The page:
Woo. Rah.

Cairo, Egypt

Pro-democracy advocates had called for another day of protests today to put pressure on the caretaker government to include more opposition members in the interim government, and to set a solid timetable for a handover of power. Some are calling for protests every Tuesday and Friday until free and fair elections take place.

The government was ready. Tanks still line Kasr al-Aini Street between Tahrir Square and the Parliament. As I was walking across downtown, they had increased roadblocks around the Interior Ministry, site of some of the heaviest fighting during the revolution, to a two block radius. On Sheikh Rihan Street by the American University, exactly in the middle between the Interior Ministry, Parliament and Tahrir Square, there were half a dozen ambulances and MASH units waiting.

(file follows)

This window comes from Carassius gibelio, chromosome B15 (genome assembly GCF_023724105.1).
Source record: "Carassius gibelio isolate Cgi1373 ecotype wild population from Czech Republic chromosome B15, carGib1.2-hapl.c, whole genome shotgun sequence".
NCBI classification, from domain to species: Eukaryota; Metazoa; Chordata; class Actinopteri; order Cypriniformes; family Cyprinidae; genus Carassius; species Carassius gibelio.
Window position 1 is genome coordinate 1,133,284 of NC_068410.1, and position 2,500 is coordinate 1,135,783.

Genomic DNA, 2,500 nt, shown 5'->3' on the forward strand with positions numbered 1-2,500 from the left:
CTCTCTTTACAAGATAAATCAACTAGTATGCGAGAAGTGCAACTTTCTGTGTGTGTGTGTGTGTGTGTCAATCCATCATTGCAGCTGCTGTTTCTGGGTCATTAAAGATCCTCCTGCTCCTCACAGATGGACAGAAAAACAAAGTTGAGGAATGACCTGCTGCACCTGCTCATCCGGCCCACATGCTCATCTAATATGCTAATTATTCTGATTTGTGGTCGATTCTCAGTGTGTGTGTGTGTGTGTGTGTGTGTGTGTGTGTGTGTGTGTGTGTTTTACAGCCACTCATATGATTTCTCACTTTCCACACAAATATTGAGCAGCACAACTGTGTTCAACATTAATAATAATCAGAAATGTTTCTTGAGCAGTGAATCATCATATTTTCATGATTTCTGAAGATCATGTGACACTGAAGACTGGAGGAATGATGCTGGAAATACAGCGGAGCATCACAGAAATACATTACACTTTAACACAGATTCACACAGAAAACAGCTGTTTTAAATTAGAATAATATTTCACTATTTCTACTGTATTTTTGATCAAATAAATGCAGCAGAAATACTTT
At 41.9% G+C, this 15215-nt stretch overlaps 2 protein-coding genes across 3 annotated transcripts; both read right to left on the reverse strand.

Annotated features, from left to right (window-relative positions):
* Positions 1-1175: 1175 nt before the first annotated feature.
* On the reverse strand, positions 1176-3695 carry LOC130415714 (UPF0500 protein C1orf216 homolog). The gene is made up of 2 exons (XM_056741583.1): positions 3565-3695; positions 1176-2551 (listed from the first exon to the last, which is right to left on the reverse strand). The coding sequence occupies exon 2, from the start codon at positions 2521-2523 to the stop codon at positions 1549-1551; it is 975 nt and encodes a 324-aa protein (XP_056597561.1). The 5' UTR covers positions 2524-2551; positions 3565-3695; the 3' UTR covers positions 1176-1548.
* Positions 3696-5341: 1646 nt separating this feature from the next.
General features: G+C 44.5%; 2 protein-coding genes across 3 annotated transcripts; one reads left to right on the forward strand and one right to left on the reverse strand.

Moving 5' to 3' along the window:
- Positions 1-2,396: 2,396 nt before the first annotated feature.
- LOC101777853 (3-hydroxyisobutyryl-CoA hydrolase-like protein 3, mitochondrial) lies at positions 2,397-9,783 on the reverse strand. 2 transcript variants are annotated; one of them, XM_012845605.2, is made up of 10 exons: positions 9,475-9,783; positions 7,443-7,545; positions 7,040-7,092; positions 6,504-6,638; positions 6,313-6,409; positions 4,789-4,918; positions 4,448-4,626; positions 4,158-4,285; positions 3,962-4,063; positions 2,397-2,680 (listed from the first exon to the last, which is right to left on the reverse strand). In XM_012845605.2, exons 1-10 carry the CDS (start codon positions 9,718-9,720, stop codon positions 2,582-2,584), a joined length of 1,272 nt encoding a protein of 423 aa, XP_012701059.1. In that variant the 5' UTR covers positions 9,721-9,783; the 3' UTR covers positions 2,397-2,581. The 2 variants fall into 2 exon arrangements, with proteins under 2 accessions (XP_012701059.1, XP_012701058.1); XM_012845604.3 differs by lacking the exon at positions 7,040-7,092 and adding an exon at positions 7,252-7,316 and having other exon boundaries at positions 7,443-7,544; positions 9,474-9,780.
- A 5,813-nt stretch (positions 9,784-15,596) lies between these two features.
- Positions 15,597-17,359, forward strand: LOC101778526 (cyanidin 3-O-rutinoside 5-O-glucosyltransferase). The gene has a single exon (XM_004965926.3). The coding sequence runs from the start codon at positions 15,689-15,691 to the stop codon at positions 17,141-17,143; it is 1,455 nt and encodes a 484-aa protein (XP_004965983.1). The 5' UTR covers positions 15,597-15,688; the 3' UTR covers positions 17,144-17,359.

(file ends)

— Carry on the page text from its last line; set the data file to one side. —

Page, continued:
In fact, only a few hundred showed up on Tahrir Square for a very quiet protest. They didn’t stop or even hinder traffic, which is still being directed by military police in this very sensitive downtown spot. It was not much of a protest.

But it is a reminder of the warning people were giving the Supreme Military Council as they left Tahrir Square after Mubarak’s resignation on the 11th: Everyone knows the way back to Tahrir.

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